“While in England in 1915, awaiting her call to France as a nurse, Maud Churchill Nicoll was run over by an automobile. The serious accident left her an invalid, but she still devoted herself to the war effort in Europe through knitting, crocheting, and sewing clothing for the allied soldiers. With the help of her husband, Delancey Nicoll, a prominent New York lawyer who defended such notables as Joseph Pulitzer, she published an instructional book for both novice and expert knitters. The publication provided a surprisingly comprehensive set of sewing patterns and instructions for some 70 articles of clothing designed to aid the soldiers inhabiting the merciless trenches across France.”
Follow the link above to read the full article.
I have met them at close of day Coming with vivid faces From counter or desk among grey Eighteenth-century houses. I have passed with a nod of the head Or polite meaningless words, Or have lingered awhile and said Polite meaningless words, And thought before I had done Of a mocking tale or a gibe To please a companion Around the fire at the club, Being certain that they and I But lived where motley is worn: All changed, changed utterly: A terrible beauty is born. That woman’s days were spent In ignorant good-will, Her nights in argument Until her voice grew shrill. What voice more sweet than hers When, young and beautiful, She rode to harriers? This man had kept a school And rode our wingèd horse; This other his helper and friend Was coming into his force; He might have won fame in the end, So sensitive his nature seemed, So daring and sweet his thought. This other man I had dreamed A drunken, vainglorious lout. He had done most bitter wrong To some who are near my heart, Yet I number him in the song; He, too, has resigned his part In the casual comedy; He, too, has been changed in his turn, Transformed utterly: A terrible beauty is born. Hearts with one purpose alone Through summer and winter seem Enchanted to a stone To trouble the living stream. The horse that comes from the road, The rider, the birds that range From cloud to tumbling cloud, Minute by minute they change; A shadow of cloud on the stream Changes minute by minute; A horse-hoof slides on the brim, And a horse plashes within it; The long-legged moor-hens dive, And hens to moor-cocks call; Minute to minute they live; The stone’s in the midst of all. Too long a sacrifice Can make a stone of the heart. O when may it suffice? That is Heaven’s part, our part To murmur name upon name, As a mother names her child When sleep at last has come On limbs that had run wild. What is it but nightfall? No, no, not night but death; Was it needless death after all? For England may keep faith For all that is done and said. We know their dream; enough To know they dreamed and are dead; And what if excess of love Bewildered them till they died? I write it out in a verse -- MacDonagh and MacBride And Connolly and Pearse Now and in time to be, Wherever green is worn, Are changed, changed utterly: A terrible beauty is born.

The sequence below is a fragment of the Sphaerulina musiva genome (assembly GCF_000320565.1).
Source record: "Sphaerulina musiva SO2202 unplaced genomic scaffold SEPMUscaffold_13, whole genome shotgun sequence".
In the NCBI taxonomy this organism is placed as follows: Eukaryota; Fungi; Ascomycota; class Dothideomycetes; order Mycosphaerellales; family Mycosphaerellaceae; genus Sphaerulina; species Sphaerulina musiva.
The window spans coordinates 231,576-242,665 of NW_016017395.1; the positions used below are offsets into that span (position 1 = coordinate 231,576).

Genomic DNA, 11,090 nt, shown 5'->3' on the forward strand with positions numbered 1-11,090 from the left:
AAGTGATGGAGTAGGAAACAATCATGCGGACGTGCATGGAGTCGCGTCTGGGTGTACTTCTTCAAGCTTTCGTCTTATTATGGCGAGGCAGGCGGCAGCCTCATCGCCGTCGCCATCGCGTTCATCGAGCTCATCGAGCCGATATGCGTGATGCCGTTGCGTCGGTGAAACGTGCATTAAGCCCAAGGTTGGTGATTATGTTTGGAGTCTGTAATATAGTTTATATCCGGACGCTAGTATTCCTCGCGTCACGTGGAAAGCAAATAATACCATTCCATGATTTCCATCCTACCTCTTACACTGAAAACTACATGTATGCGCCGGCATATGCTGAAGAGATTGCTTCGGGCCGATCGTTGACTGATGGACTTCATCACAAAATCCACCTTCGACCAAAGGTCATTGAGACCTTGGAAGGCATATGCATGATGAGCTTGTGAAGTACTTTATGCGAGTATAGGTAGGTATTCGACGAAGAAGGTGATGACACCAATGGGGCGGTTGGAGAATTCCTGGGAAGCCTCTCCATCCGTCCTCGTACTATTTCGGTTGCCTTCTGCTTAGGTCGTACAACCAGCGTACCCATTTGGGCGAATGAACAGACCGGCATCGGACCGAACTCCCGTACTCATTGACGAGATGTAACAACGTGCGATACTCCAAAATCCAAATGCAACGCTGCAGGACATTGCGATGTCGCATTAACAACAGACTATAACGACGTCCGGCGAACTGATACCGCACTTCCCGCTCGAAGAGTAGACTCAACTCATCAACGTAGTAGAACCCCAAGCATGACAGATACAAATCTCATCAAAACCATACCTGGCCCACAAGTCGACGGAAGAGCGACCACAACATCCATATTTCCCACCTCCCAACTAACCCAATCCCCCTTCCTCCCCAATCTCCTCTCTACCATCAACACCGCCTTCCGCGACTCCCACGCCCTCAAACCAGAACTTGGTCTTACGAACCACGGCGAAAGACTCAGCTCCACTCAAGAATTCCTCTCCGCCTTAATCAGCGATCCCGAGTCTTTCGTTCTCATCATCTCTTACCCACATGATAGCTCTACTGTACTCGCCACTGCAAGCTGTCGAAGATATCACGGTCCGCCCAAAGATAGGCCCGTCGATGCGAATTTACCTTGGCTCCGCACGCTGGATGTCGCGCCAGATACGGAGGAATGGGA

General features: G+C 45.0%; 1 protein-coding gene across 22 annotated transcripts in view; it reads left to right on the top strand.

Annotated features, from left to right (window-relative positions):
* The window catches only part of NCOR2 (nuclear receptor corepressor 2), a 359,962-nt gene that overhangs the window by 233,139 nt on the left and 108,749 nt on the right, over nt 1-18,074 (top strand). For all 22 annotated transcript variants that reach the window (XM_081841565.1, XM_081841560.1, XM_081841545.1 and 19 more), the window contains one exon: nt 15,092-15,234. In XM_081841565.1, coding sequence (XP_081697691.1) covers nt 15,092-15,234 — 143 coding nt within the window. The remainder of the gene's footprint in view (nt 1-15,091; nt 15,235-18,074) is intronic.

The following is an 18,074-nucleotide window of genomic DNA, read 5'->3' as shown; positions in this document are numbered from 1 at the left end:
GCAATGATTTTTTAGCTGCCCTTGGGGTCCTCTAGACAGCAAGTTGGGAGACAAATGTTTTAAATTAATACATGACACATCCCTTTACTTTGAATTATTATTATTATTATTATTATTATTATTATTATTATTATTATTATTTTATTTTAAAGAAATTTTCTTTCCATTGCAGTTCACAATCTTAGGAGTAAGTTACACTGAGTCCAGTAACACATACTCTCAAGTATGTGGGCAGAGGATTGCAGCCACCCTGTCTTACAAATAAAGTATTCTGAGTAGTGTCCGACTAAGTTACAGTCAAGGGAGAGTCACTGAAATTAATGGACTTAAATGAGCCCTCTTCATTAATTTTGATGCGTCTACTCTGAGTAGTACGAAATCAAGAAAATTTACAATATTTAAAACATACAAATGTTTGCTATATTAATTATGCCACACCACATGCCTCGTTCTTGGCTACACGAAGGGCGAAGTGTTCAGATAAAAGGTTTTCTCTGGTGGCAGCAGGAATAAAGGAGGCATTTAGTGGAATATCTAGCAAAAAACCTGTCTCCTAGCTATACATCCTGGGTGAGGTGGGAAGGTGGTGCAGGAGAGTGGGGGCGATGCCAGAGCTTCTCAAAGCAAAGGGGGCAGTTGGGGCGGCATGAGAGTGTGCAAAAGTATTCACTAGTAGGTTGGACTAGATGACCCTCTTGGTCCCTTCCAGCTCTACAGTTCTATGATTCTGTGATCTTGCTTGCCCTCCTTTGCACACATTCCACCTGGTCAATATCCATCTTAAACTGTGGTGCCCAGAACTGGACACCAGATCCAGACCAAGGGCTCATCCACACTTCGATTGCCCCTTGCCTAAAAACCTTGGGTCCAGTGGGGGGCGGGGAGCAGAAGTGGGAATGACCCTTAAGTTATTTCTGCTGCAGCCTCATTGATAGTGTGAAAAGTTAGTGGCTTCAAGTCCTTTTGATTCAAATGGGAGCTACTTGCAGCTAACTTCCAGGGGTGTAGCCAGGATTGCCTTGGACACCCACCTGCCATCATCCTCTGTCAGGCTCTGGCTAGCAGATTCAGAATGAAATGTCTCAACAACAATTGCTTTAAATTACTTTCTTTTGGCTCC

A wonderful Artist recommended by Chief Seven Gillan to Clan MacColin. She offers hand painted linens, interiors, and Fresco Seco artwork.
“Milking and churning butter was a competence belonging to the female sphere in Northwestern Europe. However, in the later Middle Ages, butter became a very important export article. This led to the development of a special motif: the devil’s milkmaid.”
“The doomed rebellion 100 years ago was more than a minor colonial squabble, or a mythic saga of noble sacrifice.”
“Charlie Saurin was 18 and he’d a choice to make and I think he made the right one. He joined the Irish Volunteers in 1914, with about 180,000 others.”
This article covers information about the rebels during the Rising. The full article can be found here: The heroes hidden in the archives
“These stunning pictures, taken by Marguerite Mespoulet and Madeleine Mignon-Alba during their trip to Ireland in 1913, are believed to be the first color photos of Ireland ever taken.”
This inspiring article can be found here: http://www.irishcentral.com/news/the-first-ever-color-photographs-of-ireland-taken-by-two-french-woman-in-1913-photos-184673431-237555201.html